Football

Michigan coach Jim Harbaugh suggested that Jess Speight switch from offensive line to defensive line in the offseason, then rewarded him with a scholarship.

The Monday after the Middle Tennessee game, Harbaugh gathered the team together and announced that Speight and junior offensive lineman Andrew Vastardis would receive scholarships. Speight had gotten into the game on special teams, making the moment even more special.

Fully healthy for the first time in two years, Tarik Black already has 104 yards this season.

Black stands at the center of the Wolverines’ offensive dichotomy. When Michigan’s offense was at its best in its 27-point first half against MTSU, he was its standout performer, notching 80 yards before halftime. Late in the second quarter, he missed a drive with cramps — a product of not having a full workload in two year. Since then, he has just 24 yards on three catches.

Offensive coordinator Josh Gattis lamented some mental mistakes he believes are handicapping the offense..

It’s unlikely Josh Gattis ever tried to envision what his first in-season press conference as Michigan’s offensive coordinator would look like because, frankly, he has better things to do. But if he did, he probably didn’t picture reporters trying their best to play Operation, guessing at potential issues to try and find an answer for why his offense hasn’t worked.

Defensive coordinator Don Brown explained the difficulties that went into approaching overtime against Army..

If there’s one team you really don’t want to face in overtime, it’s probably Army.

Like any team that runs the triple option, the Black Knights thrive on a short field, chipping away at the green turf until there’s no more empty space.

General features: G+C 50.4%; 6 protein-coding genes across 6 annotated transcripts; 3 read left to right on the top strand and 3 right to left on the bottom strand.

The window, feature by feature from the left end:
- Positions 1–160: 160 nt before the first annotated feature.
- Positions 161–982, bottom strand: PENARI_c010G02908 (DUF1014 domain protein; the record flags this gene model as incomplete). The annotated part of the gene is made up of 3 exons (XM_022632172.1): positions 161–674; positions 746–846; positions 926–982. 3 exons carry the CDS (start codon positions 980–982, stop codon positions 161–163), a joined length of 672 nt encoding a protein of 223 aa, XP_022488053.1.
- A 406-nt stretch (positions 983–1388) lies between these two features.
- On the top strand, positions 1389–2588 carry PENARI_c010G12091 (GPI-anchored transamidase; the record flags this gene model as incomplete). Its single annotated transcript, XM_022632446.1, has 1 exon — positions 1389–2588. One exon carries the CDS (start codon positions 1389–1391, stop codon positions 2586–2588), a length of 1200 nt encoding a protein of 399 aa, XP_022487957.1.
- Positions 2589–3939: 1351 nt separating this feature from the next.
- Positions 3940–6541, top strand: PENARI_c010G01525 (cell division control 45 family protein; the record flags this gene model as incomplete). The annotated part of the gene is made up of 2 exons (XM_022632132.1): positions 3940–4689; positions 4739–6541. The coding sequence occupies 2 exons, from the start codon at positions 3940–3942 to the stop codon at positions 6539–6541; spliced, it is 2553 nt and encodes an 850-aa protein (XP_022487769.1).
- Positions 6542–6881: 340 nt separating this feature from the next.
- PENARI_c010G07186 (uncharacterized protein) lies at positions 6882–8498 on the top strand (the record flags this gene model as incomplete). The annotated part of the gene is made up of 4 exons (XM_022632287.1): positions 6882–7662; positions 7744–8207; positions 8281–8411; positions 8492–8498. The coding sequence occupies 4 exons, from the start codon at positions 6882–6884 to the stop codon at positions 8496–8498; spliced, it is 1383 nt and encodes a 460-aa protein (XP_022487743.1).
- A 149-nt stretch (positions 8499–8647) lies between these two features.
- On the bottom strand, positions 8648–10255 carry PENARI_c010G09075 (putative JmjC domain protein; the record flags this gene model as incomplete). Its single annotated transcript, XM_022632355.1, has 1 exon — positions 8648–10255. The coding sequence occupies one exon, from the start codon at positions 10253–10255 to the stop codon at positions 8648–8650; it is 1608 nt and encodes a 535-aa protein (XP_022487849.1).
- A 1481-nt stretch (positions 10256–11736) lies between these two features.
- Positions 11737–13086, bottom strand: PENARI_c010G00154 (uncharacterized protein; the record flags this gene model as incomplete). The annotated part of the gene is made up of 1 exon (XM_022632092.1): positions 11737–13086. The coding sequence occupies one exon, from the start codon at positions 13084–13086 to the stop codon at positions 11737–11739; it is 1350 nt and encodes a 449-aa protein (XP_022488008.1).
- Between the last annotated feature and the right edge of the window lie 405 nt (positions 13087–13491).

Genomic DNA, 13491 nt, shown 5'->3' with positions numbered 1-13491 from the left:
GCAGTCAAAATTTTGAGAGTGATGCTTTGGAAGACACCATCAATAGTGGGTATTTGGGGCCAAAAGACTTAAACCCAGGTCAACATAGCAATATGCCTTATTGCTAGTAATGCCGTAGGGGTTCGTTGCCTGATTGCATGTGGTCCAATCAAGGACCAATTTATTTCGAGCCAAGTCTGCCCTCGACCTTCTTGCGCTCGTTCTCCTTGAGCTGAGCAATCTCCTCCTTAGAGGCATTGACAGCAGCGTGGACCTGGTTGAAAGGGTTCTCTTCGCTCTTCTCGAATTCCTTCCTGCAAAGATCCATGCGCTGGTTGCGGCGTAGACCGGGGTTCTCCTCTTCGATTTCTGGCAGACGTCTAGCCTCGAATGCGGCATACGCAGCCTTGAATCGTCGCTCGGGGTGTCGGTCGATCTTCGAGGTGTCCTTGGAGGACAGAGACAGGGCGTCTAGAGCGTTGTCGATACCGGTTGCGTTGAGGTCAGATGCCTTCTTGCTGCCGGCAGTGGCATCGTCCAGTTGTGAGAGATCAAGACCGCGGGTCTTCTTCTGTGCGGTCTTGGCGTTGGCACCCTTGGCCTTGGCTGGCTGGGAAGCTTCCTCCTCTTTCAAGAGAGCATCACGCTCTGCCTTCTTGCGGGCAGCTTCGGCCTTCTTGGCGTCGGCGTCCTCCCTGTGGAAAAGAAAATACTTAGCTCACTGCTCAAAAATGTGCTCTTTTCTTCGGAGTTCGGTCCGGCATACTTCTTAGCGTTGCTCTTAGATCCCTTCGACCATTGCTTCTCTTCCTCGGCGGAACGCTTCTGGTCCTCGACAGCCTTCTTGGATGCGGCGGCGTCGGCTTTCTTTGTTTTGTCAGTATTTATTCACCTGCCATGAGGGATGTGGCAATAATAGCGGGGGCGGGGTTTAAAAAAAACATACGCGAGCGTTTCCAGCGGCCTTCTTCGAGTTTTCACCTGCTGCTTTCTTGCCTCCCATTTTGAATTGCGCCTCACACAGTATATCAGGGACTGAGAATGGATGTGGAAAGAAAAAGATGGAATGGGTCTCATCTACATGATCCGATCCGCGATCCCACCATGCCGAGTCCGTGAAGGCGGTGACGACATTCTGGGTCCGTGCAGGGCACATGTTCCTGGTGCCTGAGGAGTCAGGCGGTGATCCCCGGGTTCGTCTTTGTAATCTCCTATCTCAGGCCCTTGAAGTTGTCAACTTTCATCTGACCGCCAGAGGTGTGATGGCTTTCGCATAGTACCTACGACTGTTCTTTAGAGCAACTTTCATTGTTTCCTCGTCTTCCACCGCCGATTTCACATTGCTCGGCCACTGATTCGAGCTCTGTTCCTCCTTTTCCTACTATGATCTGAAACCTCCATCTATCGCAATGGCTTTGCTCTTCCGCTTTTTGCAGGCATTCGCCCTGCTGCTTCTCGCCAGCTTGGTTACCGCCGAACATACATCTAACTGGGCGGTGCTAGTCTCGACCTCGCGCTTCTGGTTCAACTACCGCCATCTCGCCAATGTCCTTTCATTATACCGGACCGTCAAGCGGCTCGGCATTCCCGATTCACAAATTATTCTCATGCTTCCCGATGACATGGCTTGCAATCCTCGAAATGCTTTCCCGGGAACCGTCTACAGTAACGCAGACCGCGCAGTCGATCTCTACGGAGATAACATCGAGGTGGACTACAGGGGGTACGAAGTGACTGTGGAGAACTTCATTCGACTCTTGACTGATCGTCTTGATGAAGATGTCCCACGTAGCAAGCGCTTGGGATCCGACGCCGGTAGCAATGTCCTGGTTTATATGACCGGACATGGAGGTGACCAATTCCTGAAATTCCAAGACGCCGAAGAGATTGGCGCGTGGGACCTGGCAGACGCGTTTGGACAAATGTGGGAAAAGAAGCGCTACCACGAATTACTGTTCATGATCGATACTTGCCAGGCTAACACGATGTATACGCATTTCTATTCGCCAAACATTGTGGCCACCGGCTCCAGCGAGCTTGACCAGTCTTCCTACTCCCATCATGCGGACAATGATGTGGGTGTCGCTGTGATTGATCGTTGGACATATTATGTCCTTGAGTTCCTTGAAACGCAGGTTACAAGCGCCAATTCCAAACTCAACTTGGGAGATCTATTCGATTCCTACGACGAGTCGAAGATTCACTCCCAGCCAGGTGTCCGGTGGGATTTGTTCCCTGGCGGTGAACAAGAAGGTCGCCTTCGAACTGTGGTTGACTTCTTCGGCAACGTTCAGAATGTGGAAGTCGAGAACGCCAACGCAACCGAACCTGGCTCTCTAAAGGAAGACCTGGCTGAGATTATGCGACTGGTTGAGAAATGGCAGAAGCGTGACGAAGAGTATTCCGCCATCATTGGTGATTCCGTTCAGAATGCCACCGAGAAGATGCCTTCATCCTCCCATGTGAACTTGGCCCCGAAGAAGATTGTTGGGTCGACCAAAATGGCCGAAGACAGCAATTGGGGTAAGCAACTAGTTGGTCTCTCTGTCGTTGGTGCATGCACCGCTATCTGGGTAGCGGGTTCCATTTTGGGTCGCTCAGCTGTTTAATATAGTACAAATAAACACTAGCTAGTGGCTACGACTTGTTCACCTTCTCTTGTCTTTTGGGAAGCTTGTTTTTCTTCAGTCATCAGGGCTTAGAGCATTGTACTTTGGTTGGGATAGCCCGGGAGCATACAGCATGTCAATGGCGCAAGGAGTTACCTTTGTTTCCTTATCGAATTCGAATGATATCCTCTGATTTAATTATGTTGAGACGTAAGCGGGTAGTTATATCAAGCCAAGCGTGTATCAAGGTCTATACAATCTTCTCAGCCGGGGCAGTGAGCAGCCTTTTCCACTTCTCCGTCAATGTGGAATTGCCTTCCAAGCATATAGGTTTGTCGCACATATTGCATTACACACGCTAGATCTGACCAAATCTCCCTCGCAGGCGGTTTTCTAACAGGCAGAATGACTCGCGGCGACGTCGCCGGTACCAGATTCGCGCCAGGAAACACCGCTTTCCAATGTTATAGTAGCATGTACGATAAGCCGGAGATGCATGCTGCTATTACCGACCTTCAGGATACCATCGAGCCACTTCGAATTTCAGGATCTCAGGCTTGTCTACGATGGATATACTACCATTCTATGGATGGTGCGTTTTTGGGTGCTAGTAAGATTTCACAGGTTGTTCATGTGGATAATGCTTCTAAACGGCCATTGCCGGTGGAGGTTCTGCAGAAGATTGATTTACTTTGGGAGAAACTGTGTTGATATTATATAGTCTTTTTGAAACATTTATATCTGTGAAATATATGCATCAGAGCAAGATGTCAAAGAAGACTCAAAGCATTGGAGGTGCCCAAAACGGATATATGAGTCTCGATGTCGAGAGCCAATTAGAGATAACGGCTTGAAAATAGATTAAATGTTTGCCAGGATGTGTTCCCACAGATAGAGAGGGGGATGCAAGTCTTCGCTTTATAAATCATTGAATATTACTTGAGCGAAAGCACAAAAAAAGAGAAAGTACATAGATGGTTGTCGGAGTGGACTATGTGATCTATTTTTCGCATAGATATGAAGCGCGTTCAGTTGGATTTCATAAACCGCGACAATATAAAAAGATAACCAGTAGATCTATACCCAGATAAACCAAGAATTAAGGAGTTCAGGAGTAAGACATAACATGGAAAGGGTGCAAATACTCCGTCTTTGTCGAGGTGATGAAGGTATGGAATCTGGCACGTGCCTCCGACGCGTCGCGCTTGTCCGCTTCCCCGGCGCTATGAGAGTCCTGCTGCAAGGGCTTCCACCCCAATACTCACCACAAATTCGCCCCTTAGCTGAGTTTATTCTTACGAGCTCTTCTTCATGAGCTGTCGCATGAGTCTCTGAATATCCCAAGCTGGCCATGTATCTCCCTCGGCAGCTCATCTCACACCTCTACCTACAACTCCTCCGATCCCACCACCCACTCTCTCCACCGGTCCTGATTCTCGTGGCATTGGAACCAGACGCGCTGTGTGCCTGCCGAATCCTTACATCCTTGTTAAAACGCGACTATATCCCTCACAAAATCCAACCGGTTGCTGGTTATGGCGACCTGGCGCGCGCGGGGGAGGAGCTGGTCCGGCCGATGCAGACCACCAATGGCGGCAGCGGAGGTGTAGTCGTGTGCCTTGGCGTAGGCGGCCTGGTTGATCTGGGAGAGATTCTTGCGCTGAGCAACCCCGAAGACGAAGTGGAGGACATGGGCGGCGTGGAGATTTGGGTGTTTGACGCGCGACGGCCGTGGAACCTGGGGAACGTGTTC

Though the Michigan football team came out with a win Saturday, there was plenty to be concerned about in all facets of the game.

By the skin of its teeth, the Michigan football team emerged victorious on Saturday against Army. That has done little to deter criticism in its aftermath. The Wolverines enter their first of two bye weeks, with more questions than answers through two weeks.

How much of that cynicism is warranted? Let the official Michigan Daily Panic Meter assess those worries.

Freshman running back Zach Charbonnet saw an expanded role on Saturday.

Michigan’s running game wasn’t supposed to look this way.

All offseason, coaches posited that it would be a three-headed committee. When running backs coach Jay Harbaugh spoke to the media three days before the start of the season, he listed five names in consideration for touches.

And for one week, reality bore that out. Then Saturday afternoon arrived. The final carry split: Zach Charbonnet, 33; Christian Turner, 3; Ben VanSumeren, 1.

Senior quarterback Shea Patterson has lost three fumbles in 2019 -- but he's not responsible for Michigan's lackluster play.

It makes sense to be alarmed right now — to see the need for change. The Wolverines are lucky to have won their first two games despite both coming against clearly inferior teams. They’ll go to Wisconsin after the bye week, seemingly unready to win a game of that magnitude, and with Michigan’s schedule, a loss in the third game of the season means you might as well wrap the whole thing up. It doesn’t make sense to bench Patterson as a result of that alarm. He isn’t the problem. Everything else is.

Michigan's successful fake-punt conversion led to one of two regulation scores Saturday.

In his postgame press conference Saturday, Army coach Jeff Monken emphasized one play more than any other.

It wasn’t any of his team’s three touchdowns or three fumble recoveries. It wasn’t the clinching play of the game, where his quarterback was sacked and fumbled. It wasn’t the Black Knights’ missed game-winning field goal attempt, either.

Monken wanted one play back: Michigan’s fake punt.

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“They’re going to be teammates and most of them are going to go straight into a combat zone. So what they’re building here will stand in a good stint for the next 40 years. He and I have been classmates for 40 years — ‘78,” said Chuck Dimeco, a former Army football player, before the game, gesturing to the man seated by his side. “That, I think, is different than what you get at a regular university. These guys have a reason for being there other than being on the field.”

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Tarik Black laid on the 15-yard line, face buried in the turf as Shea Patterson’s pass attempt hit the sideline beyond him.